Enanta's Phase II Failure Highlights Challenges in RSV Space
Enanta Pharmaceuticals' attempt to find an effective treatment for respiratory syncytial virus (RSV) met a roadblock after its candidate failed to meet the primary endpoint in Phase II.
The Phase IIb study evaluated the N-protein inhibitor EDP-938 versus placebo in 81 otherwise healthy adults aged 18 to 75 with community-acquired RSV. The randomized, double-blind, multi-center trial gave one group 800 mg of EDP-938 per day for five days and the other group a placebo. The participants were observed until day 14 to see if and how the drug might affect the progression of RSV infection based on symptoms.
The primary endpoint, which was the total symptom score (TSS) area under the curve from day one to 14, was not met. The therapeutic also failed to meet the secondary endpoints, which looked at the drug's antiviral efficacy, safety and pharmacokinetics. There were some treatment-emergent-adverse events noted in 11 participants, but most of the AEs were mild and unrelated to the EDP-938. The drug's safety profile was also consistent with previous trials.
However, it's not a total loss for Enanta, as the drug did demonstrate some level of antiviral effect.
"While RSVP did not meet the study endpoints, we are pleased to observe a statistically significant difference in the number of subjects achieving undetectable RSV RNA at the end of treatment with EDP-938, making this the only study that has demonstrated a statistically significant antiviral effect in an otherwise healthy adult population with community-acquired RSV. The effect on RSV RNA viral load is consistent with EDP-938's mechanism of action of inhibiting viral replication," Jay R. Luly, president and chief executive officer of Enanta, said in a statement.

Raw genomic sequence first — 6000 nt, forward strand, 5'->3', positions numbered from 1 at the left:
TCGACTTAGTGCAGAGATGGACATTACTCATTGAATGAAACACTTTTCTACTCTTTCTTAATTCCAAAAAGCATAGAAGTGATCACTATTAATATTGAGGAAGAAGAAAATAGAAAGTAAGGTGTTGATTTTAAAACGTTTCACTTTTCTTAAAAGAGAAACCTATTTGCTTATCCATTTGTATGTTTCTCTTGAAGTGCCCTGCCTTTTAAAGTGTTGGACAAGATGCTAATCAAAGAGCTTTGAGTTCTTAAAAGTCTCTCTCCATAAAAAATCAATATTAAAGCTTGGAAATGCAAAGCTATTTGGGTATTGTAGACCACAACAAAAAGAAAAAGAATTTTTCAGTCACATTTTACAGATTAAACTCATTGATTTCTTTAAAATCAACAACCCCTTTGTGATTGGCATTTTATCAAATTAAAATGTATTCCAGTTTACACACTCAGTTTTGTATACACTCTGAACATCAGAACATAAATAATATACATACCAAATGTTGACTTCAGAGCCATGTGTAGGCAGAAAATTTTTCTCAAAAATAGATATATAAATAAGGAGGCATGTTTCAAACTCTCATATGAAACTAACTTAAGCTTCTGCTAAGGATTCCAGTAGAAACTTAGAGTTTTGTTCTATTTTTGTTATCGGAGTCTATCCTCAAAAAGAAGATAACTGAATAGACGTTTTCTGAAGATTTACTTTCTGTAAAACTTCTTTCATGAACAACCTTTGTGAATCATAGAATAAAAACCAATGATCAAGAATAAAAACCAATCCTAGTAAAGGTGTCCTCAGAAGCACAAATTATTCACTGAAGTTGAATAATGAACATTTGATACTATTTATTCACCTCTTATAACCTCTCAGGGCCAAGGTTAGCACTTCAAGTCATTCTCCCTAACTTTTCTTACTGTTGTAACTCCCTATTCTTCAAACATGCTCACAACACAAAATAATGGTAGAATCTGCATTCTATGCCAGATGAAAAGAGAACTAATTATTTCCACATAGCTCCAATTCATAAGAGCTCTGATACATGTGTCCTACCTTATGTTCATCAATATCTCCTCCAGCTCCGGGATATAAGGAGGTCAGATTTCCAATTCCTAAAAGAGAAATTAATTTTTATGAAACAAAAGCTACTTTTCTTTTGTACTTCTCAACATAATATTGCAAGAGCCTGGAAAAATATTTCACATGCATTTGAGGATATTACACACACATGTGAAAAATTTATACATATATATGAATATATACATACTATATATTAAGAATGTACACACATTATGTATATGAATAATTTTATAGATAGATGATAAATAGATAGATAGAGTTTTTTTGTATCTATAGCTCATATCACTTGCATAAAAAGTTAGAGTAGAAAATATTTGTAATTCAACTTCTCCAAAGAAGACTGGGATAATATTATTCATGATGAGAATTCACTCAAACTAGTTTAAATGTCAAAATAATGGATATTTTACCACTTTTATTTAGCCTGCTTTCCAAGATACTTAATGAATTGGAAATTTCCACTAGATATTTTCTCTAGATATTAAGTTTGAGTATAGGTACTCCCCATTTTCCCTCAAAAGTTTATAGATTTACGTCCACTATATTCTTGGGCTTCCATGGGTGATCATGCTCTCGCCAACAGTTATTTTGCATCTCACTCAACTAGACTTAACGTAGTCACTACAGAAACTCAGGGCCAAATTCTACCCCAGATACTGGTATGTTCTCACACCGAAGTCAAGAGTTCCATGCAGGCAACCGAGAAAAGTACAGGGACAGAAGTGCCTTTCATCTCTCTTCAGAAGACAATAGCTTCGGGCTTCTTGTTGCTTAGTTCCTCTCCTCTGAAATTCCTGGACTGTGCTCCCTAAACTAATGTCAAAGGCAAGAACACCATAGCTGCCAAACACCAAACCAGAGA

Luly added that the company is not shelving EDP-938, but instead will focus on evaluating the drug in populations with the highest risk for severe disease through its ongoing and planned clinical trials. Recruitment is in effect for Enanta's Phase II RSVPEDs study in hospitalized and non-hospitalized pediatric RSV patients and Phase IIb RSVTx study in adult hematopoietic cell transplant recipients with acute RSV infection and upper respiratory tract infection symptoms. EDP-938 is also being considered as a combination drug with Enanta's other antiviral candidate EDP-323 for RSV.
The search for a vaccine for RSV appears to be as challenging as for the development of a therapeutic. As of this writing, no vaccine exists to address the virus, and treatments are only supportive. RSV is not a rare disease. It is the most common cause of viral pneumonia in children and older adults, with 64 million infections and 160,000 deaths logged per year worldwide. Several major pharmaceutical firms including GSK, Pfizer, Johnson & Johnson, Sanofi and AstraZeneca are on the prowl to commercialize the first vaccine.